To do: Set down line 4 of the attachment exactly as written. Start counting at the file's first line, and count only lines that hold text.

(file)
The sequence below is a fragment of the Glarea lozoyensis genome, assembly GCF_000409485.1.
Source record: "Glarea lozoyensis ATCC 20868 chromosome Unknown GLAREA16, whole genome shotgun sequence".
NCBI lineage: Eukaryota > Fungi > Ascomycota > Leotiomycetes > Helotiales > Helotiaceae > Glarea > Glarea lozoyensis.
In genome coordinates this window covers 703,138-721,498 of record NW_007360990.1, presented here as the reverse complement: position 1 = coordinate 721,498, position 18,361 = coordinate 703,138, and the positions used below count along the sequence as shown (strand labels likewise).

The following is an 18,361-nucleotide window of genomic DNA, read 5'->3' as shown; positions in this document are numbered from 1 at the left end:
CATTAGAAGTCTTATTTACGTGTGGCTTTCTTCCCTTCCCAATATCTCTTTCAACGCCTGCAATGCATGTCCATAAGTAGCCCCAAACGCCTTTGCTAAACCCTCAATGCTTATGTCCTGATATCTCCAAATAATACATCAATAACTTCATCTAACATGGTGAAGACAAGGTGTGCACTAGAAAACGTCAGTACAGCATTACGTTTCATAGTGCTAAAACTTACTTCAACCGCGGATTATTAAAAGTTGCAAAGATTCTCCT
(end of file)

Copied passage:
In genome coordinates this window covers 703,138-721,498 of record NW_007360990.1, presented here as the reverse complement: position 1 = coordinate 721,498, position 18,361 = coordinate 703,138, and the positions used below count along the sequence as shown (strand labels likewise).